Evolutionary Ecology

, Volume 24, Issue 5, pp 1171–1185 | Cite as

Life-history plasticity and inbreeding depression under mate limitation and predation risk: cumulative lifetime fitness dissected with a life table response experiment

  • Josh R. AuldEmail author
  • Rick A. Relyea
Original paper


Environmental effects on the evolution of mating systems are increasingly discussed, but we lack many examples of how environmental conditions affect the expression and consequences of alternative mating systems. Variation in mate availability sets up a trade-off between reproductive assurance and inbreeding depression, but the consequences of both mate limitation and inbreeding may depend on other environmental conditions. Predation risk is common under natural conditions, and known to affect allocation to reproduction, but we know little about the effects of isolation and inbreeding under predation risk. We reared selfed and outcrossed hermaphroditic freshwater snails (Physa acuta) in four environments (predator cues present or absent crossed with mating partners available or not) and quantified life-history traits and cumulative lifetime fitness. Our results confirm that isolation from mates can increase longevity and growth, resulting in higher lifetime fecundity. Thus, we observed no evidence for mate limitation of reproduction. However, reproduction under isolation (i.e., selfing) resulted in inbreeding depression, which should counteract the benefits of selfing. Inbreeding depression in fitness occurred in both predator and no-predator environments, but there was no overall change in inbreeding depression with predator cues. This represents, to our knowledge, the first empirical estimate of the effect of predation risk on inbreeding depression in an animal. Cumulative fitness was most influenced by early survival and especially early fecundity. As predation risk and inbreeding (both ancestral and due to a lack of mates) reduced early fecundity, these effect are predicted to have important contributions to population growth under natural conditions. Therefore life-history plasticity (e.g., delayed reproduction) is likely to be very important to overall fitness.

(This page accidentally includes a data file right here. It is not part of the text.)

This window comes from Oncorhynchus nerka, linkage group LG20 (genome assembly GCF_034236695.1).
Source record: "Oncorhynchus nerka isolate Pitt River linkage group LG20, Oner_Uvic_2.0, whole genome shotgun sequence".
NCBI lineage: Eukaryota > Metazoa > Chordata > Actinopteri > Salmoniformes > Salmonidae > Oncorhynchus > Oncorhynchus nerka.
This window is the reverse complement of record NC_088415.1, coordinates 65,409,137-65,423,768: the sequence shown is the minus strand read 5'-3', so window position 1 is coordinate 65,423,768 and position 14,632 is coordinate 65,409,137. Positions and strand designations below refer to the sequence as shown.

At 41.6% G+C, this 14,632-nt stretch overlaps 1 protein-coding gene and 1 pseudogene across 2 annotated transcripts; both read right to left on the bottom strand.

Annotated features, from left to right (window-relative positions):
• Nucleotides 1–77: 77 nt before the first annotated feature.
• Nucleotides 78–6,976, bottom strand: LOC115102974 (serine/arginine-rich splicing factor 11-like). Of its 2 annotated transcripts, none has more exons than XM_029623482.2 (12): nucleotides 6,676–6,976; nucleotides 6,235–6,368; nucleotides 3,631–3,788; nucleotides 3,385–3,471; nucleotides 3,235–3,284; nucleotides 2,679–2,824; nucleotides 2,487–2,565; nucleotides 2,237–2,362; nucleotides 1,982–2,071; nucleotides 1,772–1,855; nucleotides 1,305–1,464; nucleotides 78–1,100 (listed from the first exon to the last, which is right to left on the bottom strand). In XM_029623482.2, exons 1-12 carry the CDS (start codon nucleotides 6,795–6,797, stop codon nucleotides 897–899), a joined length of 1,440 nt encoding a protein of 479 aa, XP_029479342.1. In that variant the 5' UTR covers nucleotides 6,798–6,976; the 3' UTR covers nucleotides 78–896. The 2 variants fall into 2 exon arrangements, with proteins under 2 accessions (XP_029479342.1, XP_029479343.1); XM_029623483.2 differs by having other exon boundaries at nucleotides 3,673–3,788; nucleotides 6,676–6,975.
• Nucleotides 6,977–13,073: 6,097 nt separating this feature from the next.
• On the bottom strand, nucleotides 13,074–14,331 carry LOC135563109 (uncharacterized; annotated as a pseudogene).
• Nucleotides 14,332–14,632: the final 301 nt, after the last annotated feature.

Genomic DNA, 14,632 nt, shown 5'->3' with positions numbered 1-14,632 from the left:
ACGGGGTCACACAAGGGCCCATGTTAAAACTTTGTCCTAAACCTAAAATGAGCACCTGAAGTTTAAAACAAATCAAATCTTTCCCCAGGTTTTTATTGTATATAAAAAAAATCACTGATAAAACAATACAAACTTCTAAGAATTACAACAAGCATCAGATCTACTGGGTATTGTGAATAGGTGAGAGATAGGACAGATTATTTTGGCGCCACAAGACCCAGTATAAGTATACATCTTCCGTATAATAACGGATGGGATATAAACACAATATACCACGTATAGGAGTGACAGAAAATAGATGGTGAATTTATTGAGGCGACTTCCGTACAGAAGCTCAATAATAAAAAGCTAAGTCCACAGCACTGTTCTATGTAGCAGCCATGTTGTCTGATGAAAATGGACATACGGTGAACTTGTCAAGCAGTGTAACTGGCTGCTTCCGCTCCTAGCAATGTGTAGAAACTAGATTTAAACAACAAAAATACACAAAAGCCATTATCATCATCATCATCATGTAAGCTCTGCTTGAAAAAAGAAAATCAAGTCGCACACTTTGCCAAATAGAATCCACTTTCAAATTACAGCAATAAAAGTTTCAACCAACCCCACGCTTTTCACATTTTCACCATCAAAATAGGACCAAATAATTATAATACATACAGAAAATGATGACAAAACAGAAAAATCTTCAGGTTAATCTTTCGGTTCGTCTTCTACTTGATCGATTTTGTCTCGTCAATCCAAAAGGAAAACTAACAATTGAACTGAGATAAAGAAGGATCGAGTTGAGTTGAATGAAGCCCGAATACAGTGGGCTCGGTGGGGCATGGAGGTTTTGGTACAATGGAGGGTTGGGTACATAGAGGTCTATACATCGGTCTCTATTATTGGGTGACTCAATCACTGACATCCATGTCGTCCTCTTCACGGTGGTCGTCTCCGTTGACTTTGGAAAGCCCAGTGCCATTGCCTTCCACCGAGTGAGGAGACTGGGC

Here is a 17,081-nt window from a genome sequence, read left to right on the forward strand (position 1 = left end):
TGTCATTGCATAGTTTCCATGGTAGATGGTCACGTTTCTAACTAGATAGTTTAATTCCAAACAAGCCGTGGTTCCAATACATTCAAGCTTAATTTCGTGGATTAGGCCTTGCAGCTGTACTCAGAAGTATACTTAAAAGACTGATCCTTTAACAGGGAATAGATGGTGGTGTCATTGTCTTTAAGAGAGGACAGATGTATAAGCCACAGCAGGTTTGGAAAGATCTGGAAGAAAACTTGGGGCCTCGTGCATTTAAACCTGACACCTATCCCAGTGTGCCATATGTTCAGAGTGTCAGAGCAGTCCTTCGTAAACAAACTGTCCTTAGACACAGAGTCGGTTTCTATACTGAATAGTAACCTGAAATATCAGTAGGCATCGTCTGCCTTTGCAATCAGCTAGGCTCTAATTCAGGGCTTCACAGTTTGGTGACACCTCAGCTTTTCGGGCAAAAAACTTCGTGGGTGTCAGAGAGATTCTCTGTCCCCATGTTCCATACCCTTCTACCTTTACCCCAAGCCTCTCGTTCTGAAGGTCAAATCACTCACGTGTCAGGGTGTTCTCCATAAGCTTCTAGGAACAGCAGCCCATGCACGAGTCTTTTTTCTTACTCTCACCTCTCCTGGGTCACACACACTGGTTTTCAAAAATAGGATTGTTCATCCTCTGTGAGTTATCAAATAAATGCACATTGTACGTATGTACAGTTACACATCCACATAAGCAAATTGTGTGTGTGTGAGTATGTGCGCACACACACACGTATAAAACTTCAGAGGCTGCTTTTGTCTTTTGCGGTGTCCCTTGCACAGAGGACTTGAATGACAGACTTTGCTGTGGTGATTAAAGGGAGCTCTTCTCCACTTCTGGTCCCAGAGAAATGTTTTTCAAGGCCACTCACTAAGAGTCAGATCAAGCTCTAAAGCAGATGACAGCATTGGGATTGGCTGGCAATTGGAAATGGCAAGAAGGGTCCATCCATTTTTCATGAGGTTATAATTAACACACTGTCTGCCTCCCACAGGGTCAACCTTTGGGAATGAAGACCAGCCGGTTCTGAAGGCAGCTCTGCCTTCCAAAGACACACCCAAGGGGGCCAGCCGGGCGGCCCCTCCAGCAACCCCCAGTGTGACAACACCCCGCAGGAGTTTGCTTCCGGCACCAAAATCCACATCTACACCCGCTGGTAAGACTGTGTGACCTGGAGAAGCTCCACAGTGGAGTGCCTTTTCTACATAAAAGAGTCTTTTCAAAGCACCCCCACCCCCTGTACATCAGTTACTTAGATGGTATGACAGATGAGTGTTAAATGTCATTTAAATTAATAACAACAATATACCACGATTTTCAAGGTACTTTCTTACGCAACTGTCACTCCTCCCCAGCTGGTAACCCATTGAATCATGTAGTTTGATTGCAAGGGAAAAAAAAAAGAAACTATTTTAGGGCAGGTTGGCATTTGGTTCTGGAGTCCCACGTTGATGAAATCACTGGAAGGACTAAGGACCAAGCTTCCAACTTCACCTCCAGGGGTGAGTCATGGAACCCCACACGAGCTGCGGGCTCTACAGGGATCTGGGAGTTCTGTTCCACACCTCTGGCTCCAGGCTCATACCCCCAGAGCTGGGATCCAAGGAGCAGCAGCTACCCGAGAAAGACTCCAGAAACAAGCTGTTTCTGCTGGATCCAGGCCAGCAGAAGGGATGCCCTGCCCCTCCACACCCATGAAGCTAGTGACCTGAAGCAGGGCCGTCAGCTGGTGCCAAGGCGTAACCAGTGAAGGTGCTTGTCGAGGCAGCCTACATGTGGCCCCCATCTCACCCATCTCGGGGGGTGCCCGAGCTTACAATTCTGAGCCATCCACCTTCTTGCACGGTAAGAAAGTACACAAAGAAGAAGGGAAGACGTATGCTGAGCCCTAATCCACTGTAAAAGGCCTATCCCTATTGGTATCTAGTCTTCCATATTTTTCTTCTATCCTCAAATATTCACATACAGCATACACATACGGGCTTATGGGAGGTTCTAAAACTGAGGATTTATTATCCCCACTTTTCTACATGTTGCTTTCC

Age/size at first reproduction Delayed selfing Inducible defense Lifetime fecundity Longevity Waiting time 



We received funding from the Malacological Society of London (JRA), Unitas Malacologica (JRA), and Pymatuning Laboratory of Ecology’s McKinley Research Grant (JRA), and the National Science Foundation (RAR). JRA was supported by fellowships from the A.W. Mellon Foundation and a post-doc from the French C.N.R.S. (awarded to P. David and A. Charmantier). We thank C. Cox, D. Jones, N. Schoeppner, and A. Stoler for help with the experiments. T.-L. Ashman, J. Escobar, M. Groner, P. Jarne, S. Kalisz, S. Tonsor, and several anonymous reviewers provided comments that improved this manuscript.

Supplementary material

10682_2010_9357_MOESM1_ESM.doc (470 kb)
(DOC 470 kb)


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Copyright information

© Springer Science+Business Media B.V. 2010

Authors and Affiliations

  1. 1.Department of Biological SciencesUniversity of PittsburghPittsburghUSA
  2. 2.National Evolutionary Synthesis Center (NESCent)DurhamUSA

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